The Alien
by Greg Delanty

I’m back again scrutinizing the Milky Way
of your ultrasound, scanning the dark
matter, the nothingness, that now the heads say
is chockablock with quarks & squarks,
gravitons & gravitini, photons & photinos. Our sprout,

who art there inside the spacecraft
of your ma, the time capsule of this printout,
hurling & whirling towards us, it’s all daft
on this earth. Our alien who art in the heavens,
our Martian, our little green man, we’re anxious

to make contact, to ask questions
about the heavendom you hail from, to discuss
the whole shebang of the beginning & end,
the pre-big bang untime before you forget the why
and lie of thy first place. And, our friend,

to say Welcome, that we mean no harm, we’d die
for you even, that we pray you’re not here
to subdue us, that we’d put away
our ray guns, missiles, attitude and share
our world with you, little big head, if only you stay.

“The Alien” by Greg Delanty, from The Ship of Birth. © Louisiana State University Press, 2007.

Cold enough for ya?

by Night Writer

It went from “cold” to “damn cold” overnight and when I got up this morning it was -12F here in South St. Paul. The “high” today is supposed to brush 0, which reminded me of this poem by George Bilgere:

First it was five above, then two,
then one morning just plain zero.
There was a strange thrill in saying it.
It’s zero,
I said when you got up.

I was pouring your coffee
and suddenly the whole house made sense:
the roof, the walls, the little heat registers
rattling on the floor. Even the mortgage. Zero,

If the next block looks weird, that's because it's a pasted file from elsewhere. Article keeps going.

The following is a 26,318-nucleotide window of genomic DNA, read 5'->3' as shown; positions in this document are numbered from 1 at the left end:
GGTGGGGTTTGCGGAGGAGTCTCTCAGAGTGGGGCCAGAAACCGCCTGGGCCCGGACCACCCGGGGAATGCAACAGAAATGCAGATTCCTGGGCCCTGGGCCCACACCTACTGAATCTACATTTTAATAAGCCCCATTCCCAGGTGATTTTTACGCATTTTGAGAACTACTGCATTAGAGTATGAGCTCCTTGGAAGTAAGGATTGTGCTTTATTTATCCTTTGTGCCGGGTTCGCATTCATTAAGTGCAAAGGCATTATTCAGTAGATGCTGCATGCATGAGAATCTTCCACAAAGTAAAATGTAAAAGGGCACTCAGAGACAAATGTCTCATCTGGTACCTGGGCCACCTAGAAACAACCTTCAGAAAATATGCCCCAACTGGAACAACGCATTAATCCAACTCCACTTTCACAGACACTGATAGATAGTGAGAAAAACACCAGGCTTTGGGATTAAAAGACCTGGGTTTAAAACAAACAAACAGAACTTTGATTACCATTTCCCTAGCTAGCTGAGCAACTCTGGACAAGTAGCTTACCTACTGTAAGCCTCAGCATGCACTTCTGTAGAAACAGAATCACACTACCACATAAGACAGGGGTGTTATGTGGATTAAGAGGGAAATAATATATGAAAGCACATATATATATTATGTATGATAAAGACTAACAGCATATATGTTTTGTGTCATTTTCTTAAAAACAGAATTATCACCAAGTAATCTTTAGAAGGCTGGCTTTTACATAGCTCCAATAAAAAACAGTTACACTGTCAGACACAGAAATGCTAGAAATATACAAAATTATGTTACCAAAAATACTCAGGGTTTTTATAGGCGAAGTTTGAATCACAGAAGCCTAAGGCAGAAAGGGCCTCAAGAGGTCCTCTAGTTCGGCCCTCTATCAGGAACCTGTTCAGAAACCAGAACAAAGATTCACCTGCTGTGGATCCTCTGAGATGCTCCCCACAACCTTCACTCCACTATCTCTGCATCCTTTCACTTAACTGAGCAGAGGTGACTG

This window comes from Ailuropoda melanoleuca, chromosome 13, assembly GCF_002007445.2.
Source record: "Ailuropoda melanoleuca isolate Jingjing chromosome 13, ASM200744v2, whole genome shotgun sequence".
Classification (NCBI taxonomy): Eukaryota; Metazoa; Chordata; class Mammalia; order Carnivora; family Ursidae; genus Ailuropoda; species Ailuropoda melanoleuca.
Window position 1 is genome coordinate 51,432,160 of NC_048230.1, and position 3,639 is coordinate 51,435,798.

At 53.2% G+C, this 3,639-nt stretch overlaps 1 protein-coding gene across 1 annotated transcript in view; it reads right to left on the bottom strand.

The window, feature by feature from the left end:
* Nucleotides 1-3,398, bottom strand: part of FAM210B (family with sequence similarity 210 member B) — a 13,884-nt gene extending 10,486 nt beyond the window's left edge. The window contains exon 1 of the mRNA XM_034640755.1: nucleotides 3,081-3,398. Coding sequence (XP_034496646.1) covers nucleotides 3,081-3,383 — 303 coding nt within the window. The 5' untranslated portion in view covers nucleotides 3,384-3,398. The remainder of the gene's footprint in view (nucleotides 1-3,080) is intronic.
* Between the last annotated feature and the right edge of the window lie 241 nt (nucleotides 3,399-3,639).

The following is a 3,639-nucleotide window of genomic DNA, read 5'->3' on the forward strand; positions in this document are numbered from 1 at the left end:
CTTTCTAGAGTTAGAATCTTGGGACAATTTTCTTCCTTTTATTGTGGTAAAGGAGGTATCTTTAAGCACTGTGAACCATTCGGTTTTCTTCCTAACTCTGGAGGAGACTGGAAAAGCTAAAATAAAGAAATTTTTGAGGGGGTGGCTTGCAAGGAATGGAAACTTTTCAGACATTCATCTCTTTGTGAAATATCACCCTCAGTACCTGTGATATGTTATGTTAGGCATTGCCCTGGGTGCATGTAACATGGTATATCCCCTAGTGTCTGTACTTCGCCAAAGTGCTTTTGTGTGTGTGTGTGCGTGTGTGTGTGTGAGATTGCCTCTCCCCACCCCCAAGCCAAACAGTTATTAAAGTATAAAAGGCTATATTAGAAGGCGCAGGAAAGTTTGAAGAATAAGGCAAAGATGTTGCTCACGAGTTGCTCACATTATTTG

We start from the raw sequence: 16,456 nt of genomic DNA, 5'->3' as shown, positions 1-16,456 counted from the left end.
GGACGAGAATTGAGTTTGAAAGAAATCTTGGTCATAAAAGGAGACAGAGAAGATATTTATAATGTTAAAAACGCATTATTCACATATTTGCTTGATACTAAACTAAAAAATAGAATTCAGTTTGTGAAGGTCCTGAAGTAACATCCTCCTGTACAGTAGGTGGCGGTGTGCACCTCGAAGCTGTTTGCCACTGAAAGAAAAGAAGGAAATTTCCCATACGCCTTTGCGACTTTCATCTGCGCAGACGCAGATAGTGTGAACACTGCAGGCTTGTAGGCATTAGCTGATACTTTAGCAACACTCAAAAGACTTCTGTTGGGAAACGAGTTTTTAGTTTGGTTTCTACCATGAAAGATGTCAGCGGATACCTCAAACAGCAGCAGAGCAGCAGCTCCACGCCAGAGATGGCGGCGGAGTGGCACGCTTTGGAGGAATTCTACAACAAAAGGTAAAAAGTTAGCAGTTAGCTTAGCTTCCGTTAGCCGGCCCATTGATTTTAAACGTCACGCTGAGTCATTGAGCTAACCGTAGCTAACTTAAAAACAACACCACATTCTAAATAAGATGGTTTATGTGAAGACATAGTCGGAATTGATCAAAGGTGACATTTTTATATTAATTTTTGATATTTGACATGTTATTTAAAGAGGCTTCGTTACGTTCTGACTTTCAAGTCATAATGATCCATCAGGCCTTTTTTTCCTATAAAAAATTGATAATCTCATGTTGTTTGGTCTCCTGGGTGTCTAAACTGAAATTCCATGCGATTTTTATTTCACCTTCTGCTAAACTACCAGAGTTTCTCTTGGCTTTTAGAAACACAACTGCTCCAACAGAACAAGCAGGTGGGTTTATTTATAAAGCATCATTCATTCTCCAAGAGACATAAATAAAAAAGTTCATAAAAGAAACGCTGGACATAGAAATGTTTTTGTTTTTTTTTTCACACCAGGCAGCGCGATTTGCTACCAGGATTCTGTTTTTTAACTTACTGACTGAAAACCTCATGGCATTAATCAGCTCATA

you said, still in your robe.

And you walked to the window and looked out
at the blanket of snow on the garden
where last summer you planted carrots
and radishes, sweet peas and onions,
and a tiny rainforest of tomatoes
in the hot delirium of June.

Yes, I said, with a certain grim finality,
staring at the white cap of snow on the barbecue grill
I’d neglected to put in the garage for winter.
And the radio says it could go lower.

I like that robe, it’s white and shimmery,
and has a habit of falling open
unless you tie it just right.

This wasn’t the barbarians at the gate.
It wasn’t Carthage in flames, or even
the Donner Party. But it was zero, by God,
and the robe fell open.

A Christmas present from the past

Christmas 1963
Because we wanted much that year
and had little. Because the winter phone
for days stayed silent that would call
our father back to work, and he
kept silent too with our mother,
fearfully proud before us.

Because I was young that morning
in gray light untouched on the rug
and our gifts were so few, propped
along the furniture, for a second
my heart fell, then saw how large
they made the spaces between them

to take the place of less. Because